There is a dark green tree standing on the north side of the medieval stone church in Defynnog. The tree is broad and tall and has been split into two rather separate trees over the centuries.
Under its low boughs, lots of trunks resemble molten lava. Some limbs plait as sinews; others are as straight as a ramrod. Many patches of wood are as smooth as a liquid; the rest are spiny like a sea urchin. There are stag’s antlers of dead branches but also spiky fresh foliage that turns ancient stumps into huge shaving brushes.
All types of the tree appear to exist in this fantastical, sculptural yew in a small Welsh village in the Brecon Beacons. But the most remarkable feature of this ancient tree is that it is less protected than the much younger church around it.
Recently, there’s a petition calling for legal protection for ancient yews has already gained 230,000 signatories. The tree’s fate has been taken into consideration by the ancients of the House of Lords and barristers are planning for new legislation.
Britain is regarded as home to far more ancient yews than any other country in Europe. The Ancient Yew Group has listed 978 ancient or veteran yews (over 500 years old) in England and 407 in Wales; France has 77; Germany and Spain just four each.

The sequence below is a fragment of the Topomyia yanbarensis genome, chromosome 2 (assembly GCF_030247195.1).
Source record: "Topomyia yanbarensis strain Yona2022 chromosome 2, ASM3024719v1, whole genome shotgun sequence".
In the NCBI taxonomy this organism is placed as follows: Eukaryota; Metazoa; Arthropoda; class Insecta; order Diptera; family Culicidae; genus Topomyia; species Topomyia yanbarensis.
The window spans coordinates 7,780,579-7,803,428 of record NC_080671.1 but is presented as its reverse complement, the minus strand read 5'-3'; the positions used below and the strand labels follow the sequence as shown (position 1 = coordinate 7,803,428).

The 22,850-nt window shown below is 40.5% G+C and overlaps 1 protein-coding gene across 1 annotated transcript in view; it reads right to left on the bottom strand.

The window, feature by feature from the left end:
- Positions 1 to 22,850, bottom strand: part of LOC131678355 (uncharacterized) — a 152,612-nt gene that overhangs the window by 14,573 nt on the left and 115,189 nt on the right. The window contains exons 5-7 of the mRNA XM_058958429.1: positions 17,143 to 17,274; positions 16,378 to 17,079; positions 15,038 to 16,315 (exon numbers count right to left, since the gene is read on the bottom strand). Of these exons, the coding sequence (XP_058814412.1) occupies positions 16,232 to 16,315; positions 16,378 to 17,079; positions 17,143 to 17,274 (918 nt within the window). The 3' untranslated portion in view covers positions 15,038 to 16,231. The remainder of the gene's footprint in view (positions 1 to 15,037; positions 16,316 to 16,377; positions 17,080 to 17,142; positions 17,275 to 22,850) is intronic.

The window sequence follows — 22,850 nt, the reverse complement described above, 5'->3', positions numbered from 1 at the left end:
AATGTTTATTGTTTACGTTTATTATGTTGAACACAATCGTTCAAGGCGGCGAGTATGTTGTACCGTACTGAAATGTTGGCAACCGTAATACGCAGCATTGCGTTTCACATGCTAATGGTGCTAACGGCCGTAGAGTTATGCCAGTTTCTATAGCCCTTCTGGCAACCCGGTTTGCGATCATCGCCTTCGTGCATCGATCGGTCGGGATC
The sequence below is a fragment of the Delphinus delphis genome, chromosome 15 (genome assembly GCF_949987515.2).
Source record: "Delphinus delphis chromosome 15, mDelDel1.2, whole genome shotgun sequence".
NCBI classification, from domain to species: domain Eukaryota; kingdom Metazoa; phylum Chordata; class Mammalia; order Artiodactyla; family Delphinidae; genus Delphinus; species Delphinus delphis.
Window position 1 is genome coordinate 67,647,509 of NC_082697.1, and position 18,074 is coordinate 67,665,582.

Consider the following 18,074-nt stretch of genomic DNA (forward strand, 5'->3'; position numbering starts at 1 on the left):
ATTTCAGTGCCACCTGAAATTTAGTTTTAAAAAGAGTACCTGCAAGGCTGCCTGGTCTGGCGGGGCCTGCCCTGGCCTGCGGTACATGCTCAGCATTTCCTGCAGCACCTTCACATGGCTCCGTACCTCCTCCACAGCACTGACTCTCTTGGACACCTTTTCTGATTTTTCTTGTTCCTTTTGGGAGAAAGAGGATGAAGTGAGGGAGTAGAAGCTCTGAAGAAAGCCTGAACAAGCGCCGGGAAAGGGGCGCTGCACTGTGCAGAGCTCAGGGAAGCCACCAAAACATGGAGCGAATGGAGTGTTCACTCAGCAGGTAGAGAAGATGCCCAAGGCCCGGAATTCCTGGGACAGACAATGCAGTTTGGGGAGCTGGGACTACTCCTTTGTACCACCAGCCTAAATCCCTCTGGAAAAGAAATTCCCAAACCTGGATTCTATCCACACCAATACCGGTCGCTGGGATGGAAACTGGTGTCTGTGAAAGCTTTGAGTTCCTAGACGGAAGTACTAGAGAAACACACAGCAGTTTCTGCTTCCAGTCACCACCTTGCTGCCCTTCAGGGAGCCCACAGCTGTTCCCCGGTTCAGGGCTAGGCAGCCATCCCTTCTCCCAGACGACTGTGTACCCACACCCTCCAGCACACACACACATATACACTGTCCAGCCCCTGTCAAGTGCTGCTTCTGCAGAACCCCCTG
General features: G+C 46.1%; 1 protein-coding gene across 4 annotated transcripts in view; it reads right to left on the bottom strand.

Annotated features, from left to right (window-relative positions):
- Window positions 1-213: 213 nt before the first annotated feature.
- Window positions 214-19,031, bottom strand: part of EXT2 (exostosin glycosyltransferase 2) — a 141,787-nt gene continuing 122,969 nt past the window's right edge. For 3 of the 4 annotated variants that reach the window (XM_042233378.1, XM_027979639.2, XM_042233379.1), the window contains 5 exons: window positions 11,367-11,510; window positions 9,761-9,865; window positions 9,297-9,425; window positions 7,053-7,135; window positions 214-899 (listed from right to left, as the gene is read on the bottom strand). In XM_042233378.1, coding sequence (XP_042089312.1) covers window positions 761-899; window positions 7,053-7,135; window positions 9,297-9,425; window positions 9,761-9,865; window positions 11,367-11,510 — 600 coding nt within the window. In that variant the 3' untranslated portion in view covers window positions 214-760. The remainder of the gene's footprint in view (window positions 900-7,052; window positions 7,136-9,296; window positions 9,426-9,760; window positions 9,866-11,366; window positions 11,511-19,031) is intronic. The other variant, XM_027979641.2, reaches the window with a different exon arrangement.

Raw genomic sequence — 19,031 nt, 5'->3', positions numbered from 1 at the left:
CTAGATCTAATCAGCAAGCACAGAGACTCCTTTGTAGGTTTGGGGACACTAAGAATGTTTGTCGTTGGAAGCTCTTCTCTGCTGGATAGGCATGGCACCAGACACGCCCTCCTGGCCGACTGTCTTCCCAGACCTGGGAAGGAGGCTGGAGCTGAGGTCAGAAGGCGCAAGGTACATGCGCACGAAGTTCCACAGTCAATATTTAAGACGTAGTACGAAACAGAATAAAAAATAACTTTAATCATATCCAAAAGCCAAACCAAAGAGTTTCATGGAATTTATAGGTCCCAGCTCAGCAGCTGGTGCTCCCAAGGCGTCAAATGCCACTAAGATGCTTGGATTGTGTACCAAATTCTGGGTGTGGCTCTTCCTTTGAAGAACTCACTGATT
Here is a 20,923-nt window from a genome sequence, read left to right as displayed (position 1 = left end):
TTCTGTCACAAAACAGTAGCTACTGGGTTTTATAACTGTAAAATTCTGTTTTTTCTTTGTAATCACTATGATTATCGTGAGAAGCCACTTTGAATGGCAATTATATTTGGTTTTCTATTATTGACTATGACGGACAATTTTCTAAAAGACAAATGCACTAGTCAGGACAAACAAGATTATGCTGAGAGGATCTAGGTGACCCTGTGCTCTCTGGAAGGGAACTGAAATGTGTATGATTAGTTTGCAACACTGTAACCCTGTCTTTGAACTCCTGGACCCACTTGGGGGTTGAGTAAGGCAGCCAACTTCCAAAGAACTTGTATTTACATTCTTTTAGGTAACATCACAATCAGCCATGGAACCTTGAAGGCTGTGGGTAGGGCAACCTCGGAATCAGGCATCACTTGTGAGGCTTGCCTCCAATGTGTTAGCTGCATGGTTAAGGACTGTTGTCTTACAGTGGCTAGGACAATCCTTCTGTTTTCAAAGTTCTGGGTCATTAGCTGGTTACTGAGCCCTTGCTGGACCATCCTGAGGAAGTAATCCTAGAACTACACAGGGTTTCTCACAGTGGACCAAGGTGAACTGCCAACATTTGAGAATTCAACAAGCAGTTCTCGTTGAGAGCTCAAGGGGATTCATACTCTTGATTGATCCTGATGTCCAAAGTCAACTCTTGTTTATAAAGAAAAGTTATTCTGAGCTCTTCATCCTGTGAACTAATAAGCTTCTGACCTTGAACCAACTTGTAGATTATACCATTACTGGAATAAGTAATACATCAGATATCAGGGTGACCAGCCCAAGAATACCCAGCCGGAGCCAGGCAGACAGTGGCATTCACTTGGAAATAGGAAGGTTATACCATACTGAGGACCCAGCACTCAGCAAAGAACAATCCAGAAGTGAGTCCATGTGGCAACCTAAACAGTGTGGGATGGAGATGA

But some tree champions say that petitions to keep them safe will never be regarded as a law because powerful landowners – and one landowner in particular – are opposed to extra protections.
For Janis Fry, an artist and yew expert who created the petition, the yew at Defynnog possess “every possibility of creation”. Its red berries (the flesh – but not the poisonous seeds inside – is the only edible part of a notoriously toxic tree) indicate that it is female but, unusually, this tree also has one male branch.
The yew is preserved by its local vicar and parish but some travelers who come to venerate it have stripped yellow-colored needles from its unusual, small “golden boughs” because they suppose that these strangely-colored needles possess healing powers.